Site created 12/15/97.
review added: 8/13/98
1974 (1998) - Spera
Cinematografica (Lucertola Media)
review by Todd Doogan,
special to The Digital Bits
This is a tight and enjoyable road trip into the deepest, darkest
side of the human condition, and the ending will just blow you away.
Disc Ratings (Video/Audio/Extras):
The sound is mono, but nice. The video isn't as free of noise as
I'd like, but these extras -- they'll knock your socks off. Well
written and even more well researched, this is the work of some
people that respected Mario Bava as an artist.
Overall Rating: B-
It's a movie saved from obscurity and backed up with brilliant
extras. The print isn't all that, but we still get to see this
unbelievable film. Bravo.
96 mins, unrated, letterboxed widescreen (1.66:1), single-sided,
single layered, Amaray keep case packaging, essay by Tim Lucas on
Mario Bava, the film and the reconstruction, stills and original
poster reproductions, trailer, interactive menus, scene access (11
chapters), Italian (mono), English and German subtitles
Wow. That's all I have to say about this movie. Okay, fine -- I'm
lying. I'd never give up a chance to rattle on about a movie, so I
won't start with Rabid Dogs.
But still, wow. If anybody out there loves movies in general, loves
DVD and loves movies that grab on tight and won't let go -- you have
to buy this movie now. The back of the DVD says it best -- "Imagine
Quentin Tarantino remaking Last House On
The Left inside a speeding car". That summation is
quite appropriate, and yet it seems kind of vague -- isn't it.
Especially since some of you out there have no idea what Last
House Of The Left is. So I'll tell you: Last
House On The Left is from horror maestro Wes Craven. It's
about two young girls who are kidnapped, raped and murdered by two
escaped convicts and a woman. Apparently they do these horrifying
acts right next to the home of one of the girls, and when they go to
the house -- they find the girl's parents who enact a painful
revenge. Even if Rabid Dogs
seems more simplified, it's more than Last
House, and it's more than what Tarantino is capable of.
Although, if Tarantino wanted to make a few bucks, he could bang
this remake out in about three weeks with about a $100,000 budget.
Rabid Dogs is a tale told in
real time. Four lowlife criminals rob a bag of payroll cash from a
group of men. The cops are quick to get there so, smartly the
baddies run. Their driver gets shot and killed and their car is
destroyed. What's a group of psycho killers on the run to do? Take
hostages, that's what. And so they do. The rest of the movie takes
place, like the box says, inside a speeding car. In the car are:
Doc, the leader and a man who likes his eyewear. 32, the psycho
killer rapist type, who has a 32 centimeter, uh -- anyway, and Blade
-- the knife wielder of our psycho circus. Their victims are: a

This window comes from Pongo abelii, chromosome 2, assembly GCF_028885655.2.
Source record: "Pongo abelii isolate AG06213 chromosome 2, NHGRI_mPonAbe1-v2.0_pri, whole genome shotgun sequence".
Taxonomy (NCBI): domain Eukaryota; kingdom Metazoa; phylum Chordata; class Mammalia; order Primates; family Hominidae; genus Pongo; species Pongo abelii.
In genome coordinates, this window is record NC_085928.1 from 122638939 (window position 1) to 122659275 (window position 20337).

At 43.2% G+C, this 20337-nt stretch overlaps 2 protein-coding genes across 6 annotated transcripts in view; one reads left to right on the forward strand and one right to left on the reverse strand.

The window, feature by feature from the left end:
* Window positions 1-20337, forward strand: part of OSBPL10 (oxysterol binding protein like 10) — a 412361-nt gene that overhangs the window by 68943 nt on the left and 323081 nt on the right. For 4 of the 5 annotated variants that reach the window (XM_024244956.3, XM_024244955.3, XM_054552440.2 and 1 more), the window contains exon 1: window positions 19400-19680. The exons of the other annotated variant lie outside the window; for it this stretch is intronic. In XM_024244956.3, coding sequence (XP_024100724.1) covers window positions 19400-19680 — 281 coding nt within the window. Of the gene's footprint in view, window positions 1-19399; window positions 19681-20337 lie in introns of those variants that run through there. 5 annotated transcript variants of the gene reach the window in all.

crying woman named Maria who suffers endless torture at the hands of
32 and Blade, a sick child laying comatose in the back seat and a
scared man driving the car. The film is tightly wound and builds to
a shocking conclusion, that I won't spoil.
Directed by Mario Bava, the macabre mind who brought us Black
Sabbath and Diabolik,
Rabid Dogs is the only film
that Bava made that took place in the real world. It's also a film
that's lucky to be seeing the light of day. With the help of
Lucertola Media and the Video Watchdog
himself Tim Lucas, we can all (or at least those of us with DVD
players) witness a mean spirited and well-rounded caper film. It's
great to see a movie that you know nothing about, and no one else
does either. This is a virgin flick, and it was a joy to witness it
unfold. Recently saved from never being seen by one of it's lead
stars (Lea Lander who played Maria), Rabid
Dogs is being seen for the first time since it was
competed almost 25 years ago. There's another "Wow!" for
On DVD, it's quality is even par. There is compression noise
throughout the film, not as much as say Anchor Bay's Halloween
or any of the other Anchor Bay titles, but enough to be noticeable.
Not distracting mind you, but noticeable. The extras more than make
up for it -- they are a film lovers dream. Every aspect of the film
is covered -- its history, the history of its cast and crew, even
the history of its reconstruction are listed in a heavy essay
section. Written by Lucas, it explains his involvement and his
wishes for the audience. It's nicely written, and my hat goes off to
this fine researcher and fellow Bava fan. The sound is a straight
mono and it's crisp and clear. No problem, but then again no big
Like Ganga and Hess, Rabid
Dogs is a movie that only DVD viewers can get. It's also
an example of the great service being done with DVD. Here's a movie,
that if it wasn't saved and put out on DVD, might never have been
seen by audiences. DVD owners are a lucky bunch, and we owe it to
these smaller companies like All Day and the German Lucertola Media.
Viva lost classics. Viva DVD.
THIS DISC IS CURRENTLY
OUT OF PRINT.